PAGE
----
These consumables are essential for the extraction of DNA samples successfully collected off of specimens using the gelatin lifters. This kit allows for 200 samples to be processed. We anticipate 148 samples from 20 volunteers providing 2 fingerprints per specimen (feather, reptile skin, ivory) so a single kit will allow for repetitions if required and the inclusion of a fourth specimen if one becomes available.
These figures are enough for quality statistical analysis and will provide an insight into not only whether the procedure works but which types of specimens this procedure may be most suitable for.
The results may help to make informed decisions about where this type of methodology could be deployed, based on the species, to help tackle the illegal wildlife trade. The more we know about the potential uses of these gels the more we can advise and encourage their use in relevant forensic investigations.
I hope to have all sample collection and the majority of laboratory work finished by end the of May 2019. The project should be completed and written up in full by June 2019.
The report will be produced as a PDF MSc project report to the required specifications set by University of Edinburgh and shared as a lab note via the project page on the experiment platform.
Jan 31, 2019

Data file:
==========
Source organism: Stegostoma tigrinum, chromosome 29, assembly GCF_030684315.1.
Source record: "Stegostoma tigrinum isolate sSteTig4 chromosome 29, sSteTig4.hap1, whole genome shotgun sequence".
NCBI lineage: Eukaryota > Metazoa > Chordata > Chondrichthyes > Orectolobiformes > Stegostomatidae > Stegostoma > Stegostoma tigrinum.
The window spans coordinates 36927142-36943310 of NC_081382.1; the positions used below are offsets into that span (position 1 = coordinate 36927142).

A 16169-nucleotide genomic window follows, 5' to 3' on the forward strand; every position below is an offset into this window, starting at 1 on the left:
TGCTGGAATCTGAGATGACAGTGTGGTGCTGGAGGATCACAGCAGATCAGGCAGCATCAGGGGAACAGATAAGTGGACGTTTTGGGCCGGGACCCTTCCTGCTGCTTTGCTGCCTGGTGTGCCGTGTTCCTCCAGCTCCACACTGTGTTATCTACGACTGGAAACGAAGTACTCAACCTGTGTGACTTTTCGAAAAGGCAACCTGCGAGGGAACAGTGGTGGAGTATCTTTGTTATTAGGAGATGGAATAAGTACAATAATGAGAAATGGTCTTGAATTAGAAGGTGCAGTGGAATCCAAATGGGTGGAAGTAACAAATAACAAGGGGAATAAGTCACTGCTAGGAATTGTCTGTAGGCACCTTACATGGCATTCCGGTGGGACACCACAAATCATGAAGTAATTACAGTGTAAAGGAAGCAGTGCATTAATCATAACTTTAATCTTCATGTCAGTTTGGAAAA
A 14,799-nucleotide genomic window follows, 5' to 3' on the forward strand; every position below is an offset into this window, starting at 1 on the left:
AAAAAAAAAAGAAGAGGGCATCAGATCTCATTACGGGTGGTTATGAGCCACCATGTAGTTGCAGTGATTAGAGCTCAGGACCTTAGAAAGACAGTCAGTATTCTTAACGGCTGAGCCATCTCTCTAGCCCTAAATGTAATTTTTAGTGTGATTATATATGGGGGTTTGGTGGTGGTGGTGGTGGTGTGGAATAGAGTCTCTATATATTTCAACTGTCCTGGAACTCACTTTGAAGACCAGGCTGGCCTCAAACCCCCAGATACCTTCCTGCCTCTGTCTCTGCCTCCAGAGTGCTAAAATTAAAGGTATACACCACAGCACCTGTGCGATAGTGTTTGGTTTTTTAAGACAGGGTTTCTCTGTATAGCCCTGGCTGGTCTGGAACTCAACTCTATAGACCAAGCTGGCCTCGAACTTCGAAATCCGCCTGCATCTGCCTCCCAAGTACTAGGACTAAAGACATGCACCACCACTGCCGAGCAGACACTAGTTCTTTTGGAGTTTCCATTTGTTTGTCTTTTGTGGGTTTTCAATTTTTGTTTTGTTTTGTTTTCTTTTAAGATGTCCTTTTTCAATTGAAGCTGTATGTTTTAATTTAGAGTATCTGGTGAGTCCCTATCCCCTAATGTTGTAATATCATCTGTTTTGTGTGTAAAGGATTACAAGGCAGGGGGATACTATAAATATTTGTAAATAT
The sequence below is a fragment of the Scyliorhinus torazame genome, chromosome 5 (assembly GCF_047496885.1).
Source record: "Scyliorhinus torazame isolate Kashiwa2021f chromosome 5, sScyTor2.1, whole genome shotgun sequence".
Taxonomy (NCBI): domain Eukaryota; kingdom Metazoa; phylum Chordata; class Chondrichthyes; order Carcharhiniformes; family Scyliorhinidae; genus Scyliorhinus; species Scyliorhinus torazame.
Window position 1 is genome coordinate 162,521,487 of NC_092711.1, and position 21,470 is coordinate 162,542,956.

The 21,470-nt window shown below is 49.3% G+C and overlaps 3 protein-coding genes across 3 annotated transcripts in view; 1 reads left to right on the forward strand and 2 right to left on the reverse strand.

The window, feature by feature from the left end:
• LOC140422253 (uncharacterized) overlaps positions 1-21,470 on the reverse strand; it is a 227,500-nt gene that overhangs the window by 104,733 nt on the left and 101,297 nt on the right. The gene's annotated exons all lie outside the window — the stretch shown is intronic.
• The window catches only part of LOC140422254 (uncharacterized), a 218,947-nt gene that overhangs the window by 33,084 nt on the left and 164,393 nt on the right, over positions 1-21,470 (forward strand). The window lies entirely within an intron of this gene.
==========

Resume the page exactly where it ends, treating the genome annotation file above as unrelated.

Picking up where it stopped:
Volunteer fingerprinting on three animal specimens (feather, ivory, reptile skin)
Apr 11, 2019
DNA extraction and amplification
Apr 18, 2019
Aug 01, 2019
Profile matching results
Sep 01, 2019
Meet the Team
For the last eight years, I have facilitated the education of aspiring wildlife professionals, both as an educator and as a project manager.
During this time I have been exposed to various types of human-wildlife conflict across the world and spoken to those both affected by it and those trying to address it.
It is through my professional career I first encountered the true extent of wildlife crime, including illegal trade, persecution and poaching, both domestically and internationally. Of the many challenges facing wildlife, this felt like a problem that could be practically addressed.
I have long believed wildlife conservation requires a significant focus on humans. This may manifest through raising the voices and practices of indigenous groups who have lived harmoniously with our natural world for generations or through attempting long-term behaviour change in the global north to reduce the impact western lifestyles have on biodiversity.
For me, I am focusing on human perpetrators of wildlife crimes and attempting to identify those responsible for them. Where individuals cannot be identified, or where their involvement is due to extenuating circumstances, I hope my work can contribute to intelligence gathering to help counteract large scale criminal activity in this area.
I am aiming to achieve this through my PhD and through the amazing continued support of law enforcement officials and experts in the field of wildlife forensics. Collaboration is and always will be key in wildlife conservation and I believe platforms like this open up an amazing opportunity for the general public to be involved in research from the very beginning.